Likely built in the 1920’s, this former Craftsman style bungalow had been given a stylish makeover in the mid-twentieth century in a presumed effort to make the house look more like a contemporary ranch style.  While the jaunty lines of the carport were at odds with the more sober Craftsman-era proportions, I found the two disparate styles appealing when I first photographed the house fourteen years ago. I’ve long been fascinated by houses which are so schizophrenically altered!  At the time I remembered thinking that it would not be long before someone neutered the house; it was just too interesting and exuberant for it to survive intact in its north-central Kansas location.

The house was extensively altered when the carport was added – a veneer of brick, iron porch supports and new doors and windows were among the many changes made during the update.  Alterations at the rear of the house continued the mid-century modern theme; large glass picture windows revealed aqua-hued kitchen appliances within.  Unfortunately I did not get a photo of that, and today the kitchen has been “normalized”.  It took longer than I thought, but the exterior of the house was eventually neutered.  Given the distinctly mid-century brick veneer and carport planter, it’s not likely that the house will ever attain a Craftsman appearance again, so from a preservation point of view the best option would have been to keep the house as it was when first remodeled.  Recent alterations appear to emphasize the Craftsman character through exterior paint colors while mid-century design features have been squelched.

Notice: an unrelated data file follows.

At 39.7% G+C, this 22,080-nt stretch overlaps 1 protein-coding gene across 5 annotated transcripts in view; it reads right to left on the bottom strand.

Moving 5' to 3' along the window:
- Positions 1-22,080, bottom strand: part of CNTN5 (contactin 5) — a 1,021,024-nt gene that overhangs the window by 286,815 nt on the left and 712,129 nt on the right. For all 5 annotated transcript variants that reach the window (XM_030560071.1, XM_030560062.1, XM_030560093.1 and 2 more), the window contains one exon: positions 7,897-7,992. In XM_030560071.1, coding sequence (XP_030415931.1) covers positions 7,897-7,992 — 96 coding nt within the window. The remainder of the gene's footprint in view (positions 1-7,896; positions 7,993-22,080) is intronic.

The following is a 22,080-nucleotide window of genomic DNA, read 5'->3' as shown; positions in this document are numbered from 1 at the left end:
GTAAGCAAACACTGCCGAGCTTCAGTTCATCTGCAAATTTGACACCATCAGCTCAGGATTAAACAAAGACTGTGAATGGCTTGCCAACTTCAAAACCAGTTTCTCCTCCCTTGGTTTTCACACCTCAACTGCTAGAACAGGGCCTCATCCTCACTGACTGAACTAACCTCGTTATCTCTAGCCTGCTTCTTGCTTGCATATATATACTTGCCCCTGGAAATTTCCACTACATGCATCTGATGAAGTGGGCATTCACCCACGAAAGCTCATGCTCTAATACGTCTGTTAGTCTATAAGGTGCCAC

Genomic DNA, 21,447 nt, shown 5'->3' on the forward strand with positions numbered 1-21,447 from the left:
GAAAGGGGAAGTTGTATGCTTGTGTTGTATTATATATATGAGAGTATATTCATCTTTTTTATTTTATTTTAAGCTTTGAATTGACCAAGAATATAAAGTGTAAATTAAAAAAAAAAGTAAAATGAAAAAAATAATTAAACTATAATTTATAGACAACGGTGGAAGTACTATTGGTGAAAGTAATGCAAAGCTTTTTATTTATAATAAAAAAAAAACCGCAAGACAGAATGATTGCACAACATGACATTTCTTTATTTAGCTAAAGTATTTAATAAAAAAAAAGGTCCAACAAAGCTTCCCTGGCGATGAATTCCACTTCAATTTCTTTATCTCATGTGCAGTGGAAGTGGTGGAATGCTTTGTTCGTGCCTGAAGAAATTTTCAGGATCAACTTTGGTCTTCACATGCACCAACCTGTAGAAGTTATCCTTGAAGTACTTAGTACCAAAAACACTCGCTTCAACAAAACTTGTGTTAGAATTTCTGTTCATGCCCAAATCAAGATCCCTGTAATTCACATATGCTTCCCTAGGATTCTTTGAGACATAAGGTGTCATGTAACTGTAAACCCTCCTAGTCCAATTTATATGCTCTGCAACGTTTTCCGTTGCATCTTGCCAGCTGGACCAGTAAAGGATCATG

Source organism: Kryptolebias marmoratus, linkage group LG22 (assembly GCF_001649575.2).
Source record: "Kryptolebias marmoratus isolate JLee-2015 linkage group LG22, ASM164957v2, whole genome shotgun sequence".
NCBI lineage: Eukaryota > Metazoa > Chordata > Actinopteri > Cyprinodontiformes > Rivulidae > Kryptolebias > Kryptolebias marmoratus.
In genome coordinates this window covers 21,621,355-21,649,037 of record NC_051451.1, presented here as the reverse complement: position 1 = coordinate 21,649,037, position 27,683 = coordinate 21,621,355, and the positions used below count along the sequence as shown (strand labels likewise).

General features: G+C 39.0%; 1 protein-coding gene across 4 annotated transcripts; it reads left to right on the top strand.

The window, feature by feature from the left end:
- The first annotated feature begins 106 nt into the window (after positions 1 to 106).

First we’ll explore the exterior as it was – the last photos will show that what had been the most interesting feature is now the least:


The house as it was when I first photographed it in 2004. In addition to the quirky carport, note the triangular glass window in the front door, picture windows, iron porch and carport supports, and horizontal emphasis seen in the mid-century brick veneer.  Exposed carport rafters visually relate to the exposed rafter tails of the original Craftsman roof.


Nine years later. Paint is peeling, but the carport is as exuberant and playful as ever! Image courtesy of Google Street View.


The back of the house retains its original clapboard siding; the side is largely obscured by mature landscaping.  Image courtesy of Google Street View.


The large picture windows of the formerly modern kitchen can be seen at left.  Image courtesy of Google Street View.


Today the house has lost its fun-loving personality and sulks in a murky sort of Design Purgatory.  The new and strictly utilitarian carport roof now ties into the porch roof, though at a lesser slope.  Note that the previously interesting door has been replaced with a non-descript “Colonial” version which relates to neither of the two surviving stylistic themes. A square wood post supporting the new version of the carport is further out of context.


A final view taken during a recent yard sale. The wood post seems especially awkward here.


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